“Behind every beautiful thing, there’s been some kind of pain.”―Bob Dylan.
The relationship between The Beatles and Bob Dylan has always been one of admiration and respect, even if that admiration was felt more intensely on the Liverpudlian half of the relationship. However, that doesn’t mean that Bob Dylan, like any self-respecting artist of the day, hasn’t, on occasion, paid tribute to the Fab Four over the course of his extensive career.
Having first met in 1964, a time when Dylan reportedly got The Beatles stoned for the first time, the two creative forces were given a taste of each other’s styles, and, it would seem, they both liked it. While John Lennon and Paul McCartney were somewhat in awe of Dylan’s poetic and personal writing style, Dylan himself became impressed with the amount of fame and success the Liverpudlian group were enjoying using their unstoppable formula.
With 38 studio albums to his name, a collection that includes no fewer than 13 live albums, Dylan’s extensive back catalogue can be daunting for even the most avid fan. It is an accumulation of deeply poignant and trailblazing songs that would not only change the way we understand contemporary music today, but establish Dylan as one of the most important artists in the history of music.
Having released his debut self-titled album in 1962, Dylan has been nothing short of prolific in his ability to consistently churn out hit records which, in many ways, have defined folk, rock and roll and blues music like no other and continued to blur the genre lines: “The thing about rock’n’roll is that for me anyway, it wasn’t enough,” he once commented. “There were great catch-phrases and driving pulse rhythms… but the songs weren’t serious or didn’t reflect life in a realistic way. I knew that when I got into folk music, it was more of a serious type of thing.”
However, while Dylan set off on his pursuit to bring his new brand of folk-inspired rock and roll to the masses, he had inspired countless others to join him on a quest for sonic enlightenment. While his contemporaries such as Joni Mitchell, Neil Young, Jimi Hendrix and others would take their own journey, it was four young hopefuls from Liverpool that would end up as the British ying to Dylan’s yang. “There’s one or two people who I would be quite nervous about,” former Beatle McCartney would once comment. “Bob Dylan would make me go, ‘Oh my God, what am I gonna say?’ I did see him, we did Coachella… I got to talk to Bob there and he was really nice. I don’t know why I would’ve been nervous, but you get that with some people.”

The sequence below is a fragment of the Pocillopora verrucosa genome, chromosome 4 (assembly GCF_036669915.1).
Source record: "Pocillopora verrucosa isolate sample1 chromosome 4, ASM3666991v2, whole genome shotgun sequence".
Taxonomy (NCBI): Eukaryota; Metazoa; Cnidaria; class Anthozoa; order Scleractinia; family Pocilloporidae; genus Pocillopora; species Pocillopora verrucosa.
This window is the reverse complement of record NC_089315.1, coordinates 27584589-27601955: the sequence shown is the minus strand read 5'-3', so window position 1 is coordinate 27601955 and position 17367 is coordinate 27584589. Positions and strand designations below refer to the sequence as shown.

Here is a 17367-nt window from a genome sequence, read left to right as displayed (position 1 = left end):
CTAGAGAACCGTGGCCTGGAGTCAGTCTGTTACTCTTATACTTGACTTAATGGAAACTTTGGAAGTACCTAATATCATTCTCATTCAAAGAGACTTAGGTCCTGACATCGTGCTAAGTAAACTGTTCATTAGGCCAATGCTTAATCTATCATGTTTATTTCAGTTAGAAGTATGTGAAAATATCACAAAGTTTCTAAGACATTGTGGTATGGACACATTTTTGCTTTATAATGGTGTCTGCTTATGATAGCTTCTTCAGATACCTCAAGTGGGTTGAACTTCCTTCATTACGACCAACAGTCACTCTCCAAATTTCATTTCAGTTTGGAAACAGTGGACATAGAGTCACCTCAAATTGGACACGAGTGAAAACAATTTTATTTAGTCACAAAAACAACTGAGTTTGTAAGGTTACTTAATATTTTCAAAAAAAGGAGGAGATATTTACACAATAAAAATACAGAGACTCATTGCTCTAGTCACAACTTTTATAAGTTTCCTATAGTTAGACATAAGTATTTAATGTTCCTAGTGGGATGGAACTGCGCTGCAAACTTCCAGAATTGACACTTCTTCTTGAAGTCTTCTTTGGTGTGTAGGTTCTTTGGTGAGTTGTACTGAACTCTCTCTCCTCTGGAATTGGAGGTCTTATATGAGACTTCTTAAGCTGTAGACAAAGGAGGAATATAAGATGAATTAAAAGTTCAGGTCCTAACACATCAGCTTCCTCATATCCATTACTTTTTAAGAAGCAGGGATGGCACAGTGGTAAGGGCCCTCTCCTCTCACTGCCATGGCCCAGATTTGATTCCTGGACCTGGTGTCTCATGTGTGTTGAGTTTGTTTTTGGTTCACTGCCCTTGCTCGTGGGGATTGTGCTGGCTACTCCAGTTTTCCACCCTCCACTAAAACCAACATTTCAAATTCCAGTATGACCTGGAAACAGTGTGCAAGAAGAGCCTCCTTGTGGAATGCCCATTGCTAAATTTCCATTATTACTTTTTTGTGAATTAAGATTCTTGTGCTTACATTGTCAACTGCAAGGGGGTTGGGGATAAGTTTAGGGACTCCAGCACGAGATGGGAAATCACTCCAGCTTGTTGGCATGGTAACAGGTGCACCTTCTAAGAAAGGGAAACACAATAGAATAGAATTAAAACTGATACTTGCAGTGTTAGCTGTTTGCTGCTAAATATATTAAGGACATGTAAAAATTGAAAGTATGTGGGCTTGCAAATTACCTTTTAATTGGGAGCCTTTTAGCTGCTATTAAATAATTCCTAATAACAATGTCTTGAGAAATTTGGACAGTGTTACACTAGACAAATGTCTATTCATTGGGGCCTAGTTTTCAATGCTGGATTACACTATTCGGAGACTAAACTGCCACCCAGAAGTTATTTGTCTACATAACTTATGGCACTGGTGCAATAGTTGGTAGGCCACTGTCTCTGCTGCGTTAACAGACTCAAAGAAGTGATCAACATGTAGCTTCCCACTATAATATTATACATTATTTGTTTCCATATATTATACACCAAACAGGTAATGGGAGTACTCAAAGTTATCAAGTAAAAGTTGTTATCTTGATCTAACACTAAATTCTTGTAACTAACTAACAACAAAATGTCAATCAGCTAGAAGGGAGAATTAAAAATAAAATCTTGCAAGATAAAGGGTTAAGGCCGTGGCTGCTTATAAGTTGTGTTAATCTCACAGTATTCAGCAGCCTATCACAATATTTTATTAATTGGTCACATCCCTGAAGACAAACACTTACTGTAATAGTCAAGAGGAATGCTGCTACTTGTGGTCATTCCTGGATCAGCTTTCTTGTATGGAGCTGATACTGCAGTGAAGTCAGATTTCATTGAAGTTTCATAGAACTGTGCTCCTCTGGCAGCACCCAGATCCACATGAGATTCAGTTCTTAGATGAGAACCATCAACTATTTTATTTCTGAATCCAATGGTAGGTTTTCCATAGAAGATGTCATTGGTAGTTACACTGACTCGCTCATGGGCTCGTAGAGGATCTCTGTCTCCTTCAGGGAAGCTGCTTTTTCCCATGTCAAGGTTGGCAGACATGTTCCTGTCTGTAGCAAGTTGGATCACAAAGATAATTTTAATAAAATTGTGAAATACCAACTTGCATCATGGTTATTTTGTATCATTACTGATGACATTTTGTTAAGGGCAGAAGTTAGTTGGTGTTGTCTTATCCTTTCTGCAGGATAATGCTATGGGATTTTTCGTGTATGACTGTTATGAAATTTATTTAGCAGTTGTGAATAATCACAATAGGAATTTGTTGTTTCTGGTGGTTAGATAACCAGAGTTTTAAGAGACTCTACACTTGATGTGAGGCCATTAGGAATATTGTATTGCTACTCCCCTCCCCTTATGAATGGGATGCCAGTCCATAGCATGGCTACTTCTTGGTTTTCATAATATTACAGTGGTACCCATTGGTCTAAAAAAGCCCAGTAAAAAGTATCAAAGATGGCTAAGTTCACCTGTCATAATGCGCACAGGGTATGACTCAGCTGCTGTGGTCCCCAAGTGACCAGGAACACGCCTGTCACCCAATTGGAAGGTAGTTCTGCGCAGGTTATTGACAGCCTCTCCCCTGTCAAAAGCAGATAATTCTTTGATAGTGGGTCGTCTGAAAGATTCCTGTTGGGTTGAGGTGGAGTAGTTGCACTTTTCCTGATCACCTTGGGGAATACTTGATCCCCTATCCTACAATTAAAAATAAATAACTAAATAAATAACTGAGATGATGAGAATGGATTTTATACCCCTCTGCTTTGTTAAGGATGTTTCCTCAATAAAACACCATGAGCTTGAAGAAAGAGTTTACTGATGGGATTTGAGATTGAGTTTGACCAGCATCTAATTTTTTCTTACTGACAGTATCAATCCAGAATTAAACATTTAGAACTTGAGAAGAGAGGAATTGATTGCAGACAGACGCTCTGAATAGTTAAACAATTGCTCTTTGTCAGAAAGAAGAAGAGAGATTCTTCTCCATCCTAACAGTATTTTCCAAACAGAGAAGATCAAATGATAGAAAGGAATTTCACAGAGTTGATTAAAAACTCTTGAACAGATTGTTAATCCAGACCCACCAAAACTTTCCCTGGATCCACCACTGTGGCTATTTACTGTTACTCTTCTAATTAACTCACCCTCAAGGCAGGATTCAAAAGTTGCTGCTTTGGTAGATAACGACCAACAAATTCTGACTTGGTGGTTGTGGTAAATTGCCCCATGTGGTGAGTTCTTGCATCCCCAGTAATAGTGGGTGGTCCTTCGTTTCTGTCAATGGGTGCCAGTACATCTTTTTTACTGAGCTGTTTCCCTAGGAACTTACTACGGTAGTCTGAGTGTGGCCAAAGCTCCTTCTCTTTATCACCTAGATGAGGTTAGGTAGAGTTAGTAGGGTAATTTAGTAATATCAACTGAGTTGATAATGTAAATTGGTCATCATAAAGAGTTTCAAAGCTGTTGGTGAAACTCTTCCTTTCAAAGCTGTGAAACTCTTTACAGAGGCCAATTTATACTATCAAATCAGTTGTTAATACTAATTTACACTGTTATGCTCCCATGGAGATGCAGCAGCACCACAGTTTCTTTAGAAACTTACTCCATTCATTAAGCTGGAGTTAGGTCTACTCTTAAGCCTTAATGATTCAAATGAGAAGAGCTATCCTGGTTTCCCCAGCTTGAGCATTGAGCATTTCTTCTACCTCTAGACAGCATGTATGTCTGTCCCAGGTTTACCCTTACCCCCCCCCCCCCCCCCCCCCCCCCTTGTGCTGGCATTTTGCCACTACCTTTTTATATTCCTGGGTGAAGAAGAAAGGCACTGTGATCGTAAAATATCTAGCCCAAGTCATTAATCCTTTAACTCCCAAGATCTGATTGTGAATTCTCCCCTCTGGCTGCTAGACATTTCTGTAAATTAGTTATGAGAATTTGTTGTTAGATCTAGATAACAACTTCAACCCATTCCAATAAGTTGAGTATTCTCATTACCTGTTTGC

Even recently, while in the promo push for his recently released, Macca couldn’t hold back his adoration for Dylan, stating: “I always like what he does,” McCartney told Uncut. “Sometimes I wish I was a bit more like Bob. He’s legendary…and doesn’t give a shit! But I’m not like that.”
While Dylan would famously take aim at The Beatles during the height of their fame, occasionally suggesting that his style had been copied by Lennon, the now-legendary singer was also willing to let the mask slip every now and then, offering high praise to Lennon’s songwriting partner: “I’m in awe of McCartney,” Dylan once commented. “He’s about the only one that I am in awe of. He can do it all. And he’s never let up… He’s just so damn effortless.”
Adding: “He’s got the gift for melody, he’s got the rhythm. He can play any instrument. He can scream and shout as good as anybody and he can sing the ballad as good as anybody, you know so…and his melodies are, you know, effortless. That’s what you have to be in awe… I’m in awe of him maybe just because he’s just so damn effortless. I mean I just wish he’d quit, you know. [laughs] Just everything and anything that comes out of his mouth is just framed in a melody, you know.”
Concluding: “They were fantastic singers. Lennon, to this day, it’s hard to find a better singer than Lennon was, or than McCartney was and still is.”
Speaking about The Beatles in a more general sense, Dylan once stated: “They were doing things nobody was doing. Their chords were outrageous, just outrageous, and their harmonies made it all valid. You could only do that with other musicians. Even if you’re playing your own chords you had to have other people playing with you. That was obvious. And it started me thinking about other people.
“But I just kept it to myself that I really dug them. Everybody else thought they were for the teenyboppers, that they were gonna pass right away. But it was obvious to me that they had staying power. I knew they were pointing the direction of where music had to go. I was not about to put up with other musicians, but in my head the Beatles were it. “